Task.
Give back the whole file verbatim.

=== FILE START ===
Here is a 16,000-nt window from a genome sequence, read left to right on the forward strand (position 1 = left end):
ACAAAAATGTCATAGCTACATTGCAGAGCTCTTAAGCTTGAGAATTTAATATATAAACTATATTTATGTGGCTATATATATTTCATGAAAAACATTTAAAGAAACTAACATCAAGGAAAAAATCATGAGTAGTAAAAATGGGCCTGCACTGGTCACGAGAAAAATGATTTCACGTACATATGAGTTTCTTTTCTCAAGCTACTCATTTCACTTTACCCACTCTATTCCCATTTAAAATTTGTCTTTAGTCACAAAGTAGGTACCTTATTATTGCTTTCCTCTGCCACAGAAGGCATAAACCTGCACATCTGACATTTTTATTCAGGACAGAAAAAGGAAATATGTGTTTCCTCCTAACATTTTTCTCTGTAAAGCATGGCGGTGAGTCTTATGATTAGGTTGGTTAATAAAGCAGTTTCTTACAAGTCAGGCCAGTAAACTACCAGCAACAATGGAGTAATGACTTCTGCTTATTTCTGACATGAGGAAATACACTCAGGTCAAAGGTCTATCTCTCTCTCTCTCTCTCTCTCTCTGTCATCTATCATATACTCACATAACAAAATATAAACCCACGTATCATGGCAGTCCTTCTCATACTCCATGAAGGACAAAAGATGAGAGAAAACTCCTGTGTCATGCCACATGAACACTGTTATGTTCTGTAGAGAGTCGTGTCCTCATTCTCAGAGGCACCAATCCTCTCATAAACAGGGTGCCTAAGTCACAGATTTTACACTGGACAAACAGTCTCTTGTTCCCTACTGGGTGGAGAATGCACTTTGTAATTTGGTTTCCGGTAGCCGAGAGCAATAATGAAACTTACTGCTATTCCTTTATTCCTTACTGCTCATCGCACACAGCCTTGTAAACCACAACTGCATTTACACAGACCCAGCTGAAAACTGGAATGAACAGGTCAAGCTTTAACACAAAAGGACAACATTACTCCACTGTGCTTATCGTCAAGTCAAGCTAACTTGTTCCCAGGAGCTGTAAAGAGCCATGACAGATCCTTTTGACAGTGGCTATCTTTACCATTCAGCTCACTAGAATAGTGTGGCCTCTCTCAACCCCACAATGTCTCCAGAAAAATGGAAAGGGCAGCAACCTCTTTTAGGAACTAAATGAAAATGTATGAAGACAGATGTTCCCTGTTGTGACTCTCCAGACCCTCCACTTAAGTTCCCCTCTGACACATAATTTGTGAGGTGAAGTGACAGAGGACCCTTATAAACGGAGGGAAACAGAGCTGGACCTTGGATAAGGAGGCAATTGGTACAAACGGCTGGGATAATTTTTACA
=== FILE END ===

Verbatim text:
Here is a 16,000-nt window from a genome sequence, read left to right on the forward strand (position 1 = left end):
ACAAAAATGTCATAGCTACATTGCAGAGCTCTTAAGCTTGAGAATTTAATATATAAACTATATTTATGTGGCTATATATATTTCATGAAAAACATTTAAAGAAACTAACATCAAGGAAAAAATCATGAGTAGTAAAAATGGGCCTGCACTGGTCACGAGAAAAATGATTTCACGTACATATGAGTTTCTTTTCTCAAGCTACTCATTTCACTTTACCCACTCTATTCCCATTTAAAATTTGTCTTTAGTCACAAAGTAGGTACCTTATTATTGCTTTCCTCTGCCACAGAAGGCATAAACCTGCACATCTGACATTTTTATTCAGGACAGAAAAAGGAAATATGTGTTTCCTCCTAACATTTTTCTCTGTAAAGCATGGCGGTGAGTCTTATGATTAGGTTGGTTAATAAAGCAGTTTCTTACAAGTCAGGCCAGTAAACTACCAGCAACAATGGAGTAATGACTTCTGCTTATTTCTGACATGAGGAAATACACTCAGGTCAAAGGTCTATCTCTCTCTCTCTCTCTCTCTCTCTGTCATCTATCATATACTCACATAACAAAATATAAACCCACGTATCATGGCAGTCCTTCTCATACTCCATGAAGGACAAAAGATGAGAGAAAACTCCTGTGTCATGCCACATGAACACTGTTATGTTCTGTAGAGAGTCGTGTCCTCATTCTCAGAGGCACCAATCCTCTCATAAACAGGGTGCCTAAGTCACAGATTTTACACTGGACAAACAGTCTCTTGTTCCCTACTGGGTGGAGAATGCACTTTGTAATTTGGTTTCCGGTAGCCGAGAGCAATAATGAAACTTACTGCTATTCCTTTATTCCTTACTGCTCATCGCACACAGCCTTGTAAACCACAACTGCATTTACACAGACCCAGCTGAAAACTGGAATGAACAGGTCAAGCTTTAACACAAAAGGACAACATTACTCCACTGTGCTTATCGTCAAGTCAAGCTAACTTGTTCCCAGGAGCTGTAAAGAGCCATGACAGATCCTTTTGACAGTGGCTATCTTTACCATTCAGCTCACTAGAATAGTGTGGCCTCTCTCAACCCCACAATGTCTCCAGAAAAATGGAAAGGGCAGCAACCTCTTTTAGGAACTAAATGAAAATGTATGAAGACAGATGTTCCCTGTTGTGACTCTCCAGACCCTCCACTTAAGTTCCCCTCTGACACATAATTTGTGAGGTGAAGTGACAGAGGACCCTTATAAACGGAGGGAAACAGAGCTGGACCTTGGATAAGGAGGCAATTGGTACAAACGGCTGGGATAATTTTTACA